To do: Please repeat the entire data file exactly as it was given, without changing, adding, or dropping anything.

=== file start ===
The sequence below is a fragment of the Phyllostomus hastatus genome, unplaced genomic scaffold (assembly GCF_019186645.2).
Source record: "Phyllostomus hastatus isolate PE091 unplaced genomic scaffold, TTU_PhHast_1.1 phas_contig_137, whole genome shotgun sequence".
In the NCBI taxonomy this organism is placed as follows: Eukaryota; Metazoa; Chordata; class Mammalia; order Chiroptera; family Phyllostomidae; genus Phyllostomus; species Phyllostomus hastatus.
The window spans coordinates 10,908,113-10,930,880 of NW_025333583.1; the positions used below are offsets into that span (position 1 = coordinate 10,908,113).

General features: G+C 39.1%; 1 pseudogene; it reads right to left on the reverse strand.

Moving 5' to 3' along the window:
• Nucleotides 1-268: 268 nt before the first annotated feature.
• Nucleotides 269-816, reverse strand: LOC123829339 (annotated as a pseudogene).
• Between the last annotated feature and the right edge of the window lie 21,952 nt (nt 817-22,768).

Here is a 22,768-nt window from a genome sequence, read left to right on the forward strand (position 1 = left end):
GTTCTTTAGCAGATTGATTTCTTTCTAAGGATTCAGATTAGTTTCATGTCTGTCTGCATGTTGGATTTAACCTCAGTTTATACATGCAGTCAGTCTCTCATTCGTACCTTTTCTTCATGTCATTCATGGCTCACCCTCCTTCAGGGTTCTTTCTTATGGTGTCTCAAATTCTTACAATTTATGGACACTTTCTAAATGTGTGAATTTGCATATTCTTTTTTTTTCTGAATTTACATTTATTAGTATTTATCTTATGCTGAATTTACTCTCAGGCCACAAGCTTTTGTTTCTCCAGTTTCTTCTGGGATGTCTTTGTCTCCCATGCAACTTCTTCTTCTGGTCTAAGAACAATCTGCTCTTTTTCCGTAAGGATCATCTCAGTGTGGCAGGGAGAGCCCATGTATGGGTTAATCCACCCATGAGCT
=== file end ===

The sequence below is a fragment of the Phyllostomus hastatus genome, unplaced genomic scaffold (assembly GCF_019186645.2).
Source record: "Phyllostomus hastatus isolate PE091 unplaced genomic scaffold, TTU_PhHast_1.1 phas_contig_137, whole genome shotgun sequence".
In the NCBI taxonomy this organism is placed as follows: Eukaryota; Metazoa; Chordata; class Mammalia; order Chiroptera; family Phyllostomidae; genus Phyllostomus; species Phyllostomus hastatus.
The window spans coordinates 10,908,113-10,930,880 of NW_025333583.1; the positions used below are offsets into that span (position 1 = coordinate 10,908,113).

General features: G+C 39.1%; 1 pseudogene; it reads right to left on the reverse strand.

Moving 5' to 3' along the window:
• Nucleotides 1-268: 268 nt before the first annotated feature.
• Nucleotides 269-816, reverse strand: LOC123829339 (annotated as a pseudogene).
• Between the last annotated feature and the right edge of the window lie 21,952 nt (nt 817-22,768).

Here is a 22,768-nt window from a genome sequence, read left to right on the forward strand (position 1 = left end):
GTTCTTTAGCAGATTGATTTCTTTCTAAGGATTCAGATTAGTTTCATGTCTGTCTGCATGTTGGATTTAACCTCAGTTTATACATGCAGTCAGTCTCTCATTCGTACCTTTTCTTCATGTCATTCATGGCTCACCCTCCTTCAGGGTTCTTTCTTATGGTGTCTCAAATTCTTACAATTTATGGACACTTTCTAAATGTGTGAATTTGCATATTCTTTTTTTTTCTGAATTTACATTTATTAGTATTTATCTTATGCTGAATTTACTCTCAGGCCACAAGCTTTTGTTTCTCCAGTTTCTTCTGGGATGTCTTTGTCTCCCATGCAACTTCTTCTTCTGGTCTAAGAACAATCTGCTCTTTTTCCGTAAGGATCATCTCAGTGTGGCAGGGAGAGCCCATGTATGGGTTAATCCACCCATGAGCT